• School administration should be enthusiastic towards bringing new technology in school.
  • Teachers should be given every opportunity to exercise their lesson as per their needs.
  • There should be provision of strict supervision following with reward and punishment to teachers.

The stakeholders highlighted on different causes and proposed ideas above to make ISST effective and productive. Here I urge our valued readers to please feel free to share if you have something to say on the issue. Please express your views in the comment box. 

Diversity in English Language Classroom

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BALRAM ADHIKARI

Diversity implies the state of being diverse in forms. It is the state in which multiformity exists because of co-existence of multiple, yet interconnected forms of the phenomenon.  Diversity is a reality in the English language classroom, particularly in the contexts like ours, where the classroom houses teachers and learners both from diverse linguistic, cultural, geographical, economic, and social backgrounds. Second language learning and teaching theories regard diversity as the reality of the classroom. Without delving into theories and research works that abound the field of teaching English as a foreign or second language, I would  like to  present different dimensions of diversity, most of which I have noticed in my own classroom.   I interpret diversity along the dimensions of language and culture, and cognition and creation of students.  

I teach a large class.  The classroom where I teach the master’s level course English Grammar for Teachers is cramped with the students. The number of students often exceeds ninety.  These are the prospective English teachers specializing in English education.  The size of the class has a lot to do with diversity. The larger the class it is more likely to be diverse in terms of learner differences, their educational backgrounds, geographical, cultural, linguistic experiences, and their expectations from teaching.   Continue reading »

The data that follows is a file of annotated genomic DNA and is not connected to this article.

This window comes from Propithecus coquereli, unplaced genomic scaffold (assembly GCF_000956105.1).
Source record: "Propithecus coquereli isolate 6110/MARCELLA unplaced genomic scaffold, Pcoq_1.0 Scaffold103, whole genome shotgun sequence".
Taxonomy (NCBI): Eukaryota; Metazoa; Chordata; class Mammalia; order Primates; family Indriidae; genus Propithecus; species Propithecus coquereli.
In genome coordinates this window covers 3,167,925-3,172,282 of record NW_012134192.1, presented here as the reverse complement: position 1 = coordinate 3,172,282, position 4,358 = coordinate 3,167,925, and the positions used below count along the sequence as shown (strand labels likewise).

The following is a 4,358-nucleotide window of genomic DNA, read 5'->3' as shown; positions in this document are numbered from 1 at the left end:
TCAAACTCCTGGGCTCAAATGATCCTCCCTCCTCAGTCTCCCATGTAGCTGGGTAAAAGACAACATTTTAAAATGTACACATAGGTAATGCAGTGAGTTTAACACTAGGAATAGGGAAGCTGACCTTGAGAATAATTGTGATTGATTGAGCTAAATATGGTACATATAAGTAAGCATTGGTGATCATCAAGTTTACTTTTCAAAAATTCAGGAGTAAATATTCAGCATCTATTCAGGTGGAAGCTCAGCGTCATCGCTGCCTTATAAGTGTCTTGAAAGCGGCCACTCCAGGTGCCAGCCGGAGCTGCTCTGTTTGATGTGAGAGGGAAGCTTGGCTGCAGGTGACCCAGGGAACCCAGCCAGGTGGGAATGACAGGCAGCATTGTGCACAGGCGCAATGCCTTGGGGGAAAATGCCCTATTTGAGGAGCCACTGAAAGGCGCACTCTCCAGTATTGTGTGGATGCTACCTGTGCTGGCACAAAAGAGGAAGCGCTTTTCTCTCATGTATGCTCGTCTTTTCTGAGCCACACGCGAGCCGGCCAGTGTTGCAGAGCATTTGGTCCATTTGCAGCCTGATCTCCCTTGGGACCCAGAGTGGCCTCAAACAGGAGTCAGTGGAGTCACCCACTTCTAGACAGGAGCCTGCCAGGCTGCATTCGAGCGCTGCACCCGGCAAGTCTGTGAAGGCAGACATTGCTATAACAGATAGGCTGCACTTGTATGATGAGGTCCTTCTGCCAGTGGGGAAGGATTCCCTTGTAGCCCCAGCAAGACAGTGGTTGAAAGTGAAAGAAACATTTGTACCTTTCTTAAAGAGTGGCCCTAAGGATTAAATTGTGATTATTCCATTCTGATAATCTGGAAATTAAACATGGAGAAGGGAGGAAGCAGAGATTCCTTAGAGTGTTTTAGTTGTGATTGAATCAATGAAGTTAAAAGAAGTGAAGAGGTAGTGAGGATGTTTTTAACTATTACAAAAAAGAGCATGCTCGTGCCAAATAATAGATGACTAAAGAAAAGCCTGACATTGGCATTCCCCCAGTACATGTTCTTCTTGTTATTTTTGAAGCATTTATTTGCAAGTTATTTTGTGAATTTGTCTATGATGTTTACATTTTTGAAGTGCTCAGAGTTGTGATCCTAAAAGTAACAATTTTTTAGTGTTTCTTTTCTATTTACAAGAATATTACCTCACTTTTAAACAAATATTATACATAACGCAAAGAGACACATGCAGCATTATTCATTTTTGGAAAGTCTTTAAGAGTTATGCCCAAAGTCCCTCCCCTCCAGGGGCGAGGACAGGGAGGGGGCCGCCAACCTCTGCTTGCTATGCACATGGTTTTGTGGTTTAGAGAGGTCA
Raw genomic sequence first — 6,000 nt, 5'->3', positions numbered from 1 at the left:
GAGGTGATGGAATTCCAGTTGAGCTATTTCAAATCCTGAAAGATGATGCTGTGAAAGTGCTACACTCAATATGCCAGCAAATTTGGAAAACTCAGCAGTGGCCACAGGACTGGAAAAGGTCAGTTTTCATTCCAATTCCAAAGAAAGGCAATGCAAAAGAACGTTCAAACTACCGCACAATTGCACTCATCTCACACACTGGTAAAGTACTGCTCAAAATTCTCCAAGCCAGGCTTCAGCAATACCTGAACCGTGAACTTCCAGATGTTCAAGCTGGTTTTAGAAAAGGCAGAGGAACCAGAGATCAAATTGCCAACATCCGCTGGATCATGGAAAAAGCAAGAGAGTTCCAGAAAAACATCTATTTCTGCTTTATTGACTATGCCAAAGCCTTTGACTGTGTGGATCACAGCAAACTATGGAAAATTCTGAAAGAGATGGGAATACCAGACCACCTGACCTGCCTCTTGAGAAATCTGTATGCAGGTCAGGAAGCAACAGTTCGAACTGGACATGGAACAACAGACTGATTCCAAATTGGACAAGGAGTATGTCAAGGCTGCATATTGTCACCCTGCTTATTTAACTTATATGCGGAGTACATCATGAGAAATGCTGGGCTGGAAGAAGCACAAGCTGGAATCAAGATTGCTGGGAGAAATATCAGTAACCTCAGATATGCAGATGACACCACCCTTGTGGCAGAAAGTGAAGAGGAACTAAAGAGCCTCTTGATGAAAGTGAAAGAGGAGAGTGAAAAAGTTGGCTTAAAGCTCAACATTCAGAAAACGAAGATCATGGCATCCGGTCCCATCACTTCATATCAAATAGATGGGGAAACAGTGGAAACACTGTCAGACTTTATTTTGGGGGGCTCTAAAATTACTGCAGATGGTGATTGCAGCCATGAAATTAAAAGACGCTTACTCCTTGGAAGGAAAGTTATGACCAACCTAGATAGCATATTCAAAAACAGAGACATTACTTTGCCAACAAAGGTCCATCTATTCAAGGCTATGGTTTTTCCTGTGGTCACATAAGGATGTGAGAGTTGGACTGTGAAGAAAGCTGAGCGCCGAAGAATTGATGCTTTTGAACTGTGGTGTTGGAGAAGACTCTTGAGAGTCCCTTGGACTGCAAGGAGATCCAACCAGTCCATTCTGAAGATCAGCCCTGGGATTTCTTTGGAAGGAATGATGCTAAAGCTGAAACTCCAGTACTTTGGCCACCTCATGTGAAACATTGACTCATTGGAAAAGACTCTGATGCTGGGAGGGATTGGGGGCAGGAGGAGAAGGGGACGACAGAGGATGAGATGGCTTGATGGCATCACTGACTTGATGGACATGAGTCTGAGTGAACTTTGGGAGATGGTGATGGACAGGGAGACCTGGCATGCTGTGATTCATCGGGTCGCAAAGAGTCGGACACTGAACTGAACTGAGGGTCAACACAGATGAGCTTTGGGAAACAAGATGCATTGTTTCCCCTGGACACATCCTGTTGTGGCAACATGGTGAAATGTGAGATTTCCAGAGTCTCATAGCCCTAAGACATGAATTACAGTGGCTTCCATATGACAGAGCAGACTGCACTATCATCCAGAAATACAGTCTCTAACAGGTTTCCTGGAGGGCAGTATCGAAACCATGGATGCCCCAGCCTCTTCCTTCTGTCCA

Diversity and Broader Goals of ELT

Shyam Sharma

Sitting down to write this post on diversity and ELT, I remember a story that scholar David Foster Wallace tells in a famous college graduation speech. Two younger fish ask an older one: “What the hell is water?” The point of the story is that “…the most obvious, important realities are often the ones that are hardest to see and talk about.”

The point I want to make in this post is that while we are a nation of very diverse peoples, cultures, languages, and so on, we have to pinch ourselves to remember that we are diverse. I argue that as educators, it is worth pinching ourselves and our students—intellectually, that is—into realizing the value of diversity as a broader goal of education, especially in a country like ours and an interconnected world like today’s.


[This YouTube video is an animated version of parts of Wallace’s speech]

We’ve been told that Nepal has been a garden of “four castes and thirty-six shades” of people; indeed, within an area of 850 by 200 kilometers, we speak more than a hundred languages and are extremely diverse in a variety of ways. However, the garden metaphor was meant to drive home the value of unity more than diversity. The emphasis on nationhood and unity is usually a goodie goodie way to deny that there are deep divisions, structural injustices, and discrimination woven into the sociopolitical fabric of our society. So, it is absolutely time that we situate (even) the teaching of English within the context of seeking to promote respect for diverse peoples, cultures, languages, and epistemologies (even) in a small but complex country like ours.

Continue reading »

Building a Community: What We Value [reblogged-from-EdConteXts]

Praveen K Yadav, Umes Shrestha, and Uttam Gaulee

The world is getting far more connected, but not all connections are the same. Nor do connections automatically achieve the social, professional, and other purposes that the Internet is often credited for by those who have full and unhindered access to it. So, building a professional community, developing resources for it, and engaging its members from the ground up takes a lot of time, courage, and collaboration by one or more members who can stick to it through ups and downs, excitement and frustration.